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4k Timing chain


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Greetings, KE70 with stock 4k and stock carby in it, done conversion timing chain kit from single row to double row due to chain guide and tensioner wear out, drive smooth but felt when push to higher rev it doesn't as quick as before, chain timing mark and sprocket all in spec according to repair manual, done adjust ignition timing now running 12 degree(sweet spot for my little K's), I was currious is it related to rotational mass due to weight different of single row and double row. Thanks

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I'm not questioning that you've noticed a difference, in the performance, but there could be a couple of reasons, which may not be related to the timing chain at all.

1.  Did you ensure the little location pin between the back of the camshaft sproket & the front of the camshaft was reinstated, when you fitted the sproket to the camshaft ?

The crankshaft sproket has a giant keyway, that locates crankshaft pulley & the timing chain sprocket.  The camshaft sprocket does not have a key, but a pin, that it relys on totally to lock the camshaft & chain, in the correct position.  There have been those on here, that have had this pin shear, with dramatic results. 

2.  Did you replace the tensioner at the same time, as I assume you had a kit with it in ?

3.  It could be that with the sloppy old chain, & a tensioner not working well; that the timing was out enough to effect the performance slightly, as the cam shaft drives both valves & the distrubutor; & hence has a slight effect on the ignition timing.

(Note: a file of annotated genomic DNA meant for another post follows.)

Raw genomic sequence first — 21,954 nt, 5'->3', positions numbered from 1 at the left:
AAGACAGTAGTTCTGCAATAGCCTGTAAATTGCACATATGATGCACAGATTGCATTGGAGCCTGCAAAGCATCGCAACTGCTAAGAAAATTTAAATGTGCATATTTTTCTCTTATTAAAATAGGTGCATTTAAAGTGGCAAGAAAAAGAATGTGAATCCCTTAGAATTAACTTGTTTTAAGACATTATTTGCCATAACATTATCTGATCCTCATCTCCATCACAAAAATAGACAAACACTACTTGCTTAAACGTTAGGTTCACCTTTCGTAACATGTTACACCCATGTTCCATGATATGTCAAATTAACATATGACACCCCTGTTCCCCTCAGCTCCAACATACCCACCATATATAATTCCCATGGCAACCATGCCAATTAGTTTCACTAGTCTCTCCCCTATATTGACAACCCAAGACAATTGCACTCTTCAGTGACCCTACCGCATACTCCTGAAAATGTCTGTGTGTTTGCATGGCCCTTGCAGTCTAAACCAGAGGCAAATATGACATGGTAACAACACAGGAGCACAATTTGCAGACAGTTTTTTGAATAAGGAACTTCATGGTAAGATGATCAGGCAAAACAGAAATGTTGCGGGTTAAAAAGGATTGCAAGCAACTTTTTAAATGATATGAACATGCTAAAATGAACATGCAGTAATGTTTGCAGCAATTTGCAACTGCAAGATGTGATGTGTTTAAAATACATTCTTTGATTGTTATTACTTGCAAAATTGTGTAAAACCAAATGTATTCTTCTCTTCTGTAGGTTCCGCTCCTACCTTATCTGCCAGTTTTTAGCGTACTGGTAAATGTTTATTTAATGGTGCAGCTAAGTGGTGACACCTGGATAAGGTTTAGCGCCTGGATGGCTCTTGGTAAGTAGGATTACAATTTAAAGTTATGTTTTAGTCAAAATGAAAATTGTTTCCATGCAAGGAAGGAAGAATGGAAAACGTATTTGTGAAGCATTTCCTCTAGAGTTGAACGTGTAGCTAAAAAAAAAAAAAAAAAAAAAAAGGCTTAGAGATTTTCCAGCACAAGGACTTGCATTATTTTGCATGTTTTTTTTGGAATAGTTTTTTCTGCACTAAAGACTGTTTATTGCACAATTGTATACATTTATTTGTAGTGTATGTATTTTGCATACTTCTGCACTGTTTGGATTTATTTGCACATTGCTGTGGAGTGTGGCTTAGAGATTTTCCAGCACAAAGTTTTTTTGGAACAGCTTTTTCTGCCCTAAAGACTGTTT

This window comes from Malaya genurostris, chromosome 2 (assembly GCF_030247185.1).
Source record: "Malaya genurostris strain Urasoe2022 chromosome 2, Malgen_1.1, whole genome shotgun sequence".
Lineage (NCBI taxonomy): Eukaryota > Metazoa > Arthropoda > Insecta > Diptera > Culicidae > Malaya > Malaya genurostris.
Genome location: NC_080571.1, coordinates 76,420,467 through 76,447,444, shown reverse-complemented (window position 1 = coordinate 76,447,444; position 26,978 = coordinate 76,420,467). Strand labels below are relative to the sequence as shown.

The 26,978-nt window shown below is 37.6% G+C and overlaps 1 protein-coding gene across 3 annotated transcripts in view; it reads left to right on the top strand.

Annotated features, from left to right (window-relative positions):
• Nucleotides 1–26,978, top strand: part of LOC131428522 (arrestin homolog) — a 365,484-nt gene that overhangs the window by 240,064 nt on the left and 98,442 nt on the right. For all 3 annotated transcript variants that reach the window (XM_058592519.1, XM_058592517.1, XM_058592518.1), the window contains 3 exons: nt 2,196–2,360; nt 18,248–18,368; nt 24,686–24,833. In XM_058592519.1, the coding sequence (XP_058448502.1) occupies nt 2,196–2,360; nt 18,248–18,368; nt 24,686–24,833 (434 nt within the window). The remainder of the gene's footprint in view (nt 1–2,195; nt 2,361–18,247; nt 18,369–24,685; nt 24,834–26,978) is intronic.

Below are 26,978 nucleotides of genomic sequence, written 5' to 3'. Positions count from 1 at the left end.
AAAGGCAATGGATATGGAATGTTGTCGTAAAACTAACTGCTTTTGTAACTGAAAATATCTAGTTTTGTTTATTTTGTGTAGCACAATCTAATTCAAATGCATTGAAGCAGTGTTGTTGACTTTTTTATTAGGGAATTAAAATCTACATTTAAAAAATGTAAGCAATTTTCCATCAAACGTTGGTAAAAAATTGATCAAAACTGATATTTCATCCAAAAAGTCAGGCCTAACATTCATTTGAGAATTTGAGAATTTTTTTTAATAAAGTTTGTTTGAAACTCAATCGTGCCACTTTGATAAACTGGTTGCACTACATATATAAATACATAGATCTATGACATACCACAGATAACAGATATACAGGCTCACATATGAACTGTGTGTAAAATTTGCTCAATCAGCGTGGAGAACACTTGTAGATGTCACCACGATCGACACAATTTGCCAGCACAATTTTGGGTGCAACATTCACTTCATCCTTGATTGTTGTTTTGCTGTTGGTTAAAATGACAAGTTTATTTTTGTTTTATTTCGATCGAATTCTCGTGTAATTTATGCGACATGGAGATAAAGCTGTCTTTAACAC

It could be that you have to adjust the ignition timing slightly, in both directions, in increments, & see whether it makes any difference.   Have you got a timing light ?   That could throw up the fault, as it will indicate, whether the automatic advance/retard mechanism is working OK.  

Have you got a standard points type distributor ?  Maybe it is time to give that an overhaul ?

Let's know what you find.

Trust this assists.

 

Cheers Banjo

 

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49 minutes ago, Banjo said:

I'm not questioning that you've noticed a difference, in the performance, but there could be a couple of reasons, which may not be related to the timing chain at all.

1.  Did you ensure the little location pin between the back of the camshaft sproket & the front of the camshaft was reinstated, when you fitted the sproket to the camshaft ?

The crankshaft sproket has a giant keyway, that locates crankshaft pulley & the timing chain sprocket.  The camshaft sprocket does not have a key, but a pin, that it relys on totally to lock the camshaft & chain, in the correct position.  There have been those on here, that have had this pin shear, with dramatic results. 

2.  Did you replace the tensioner at the same time, as I assume you had a kit with it in ?

3.  It could be that with the sloppy old chain, & a tensioner not working well; that the timing was out enough to effect the performance slightly, as the cam shaft drives both valves & the distrubutor; & hence has a slight effect on the ignition timing.

It could be that you have to adjust the ignition timing slightly, in both directions, in increments, & see whether it makes any difference.   Have you got a timing light ?   That could throw up the fault, as it will indicate, whether the automatic advance/retard mechanism is working OK.  

Have you got a standard points type distributor ?  Maybe it is time to give that an overhaul ?

Let's know what you find.

Trust this assists.

 

Cheers Banjo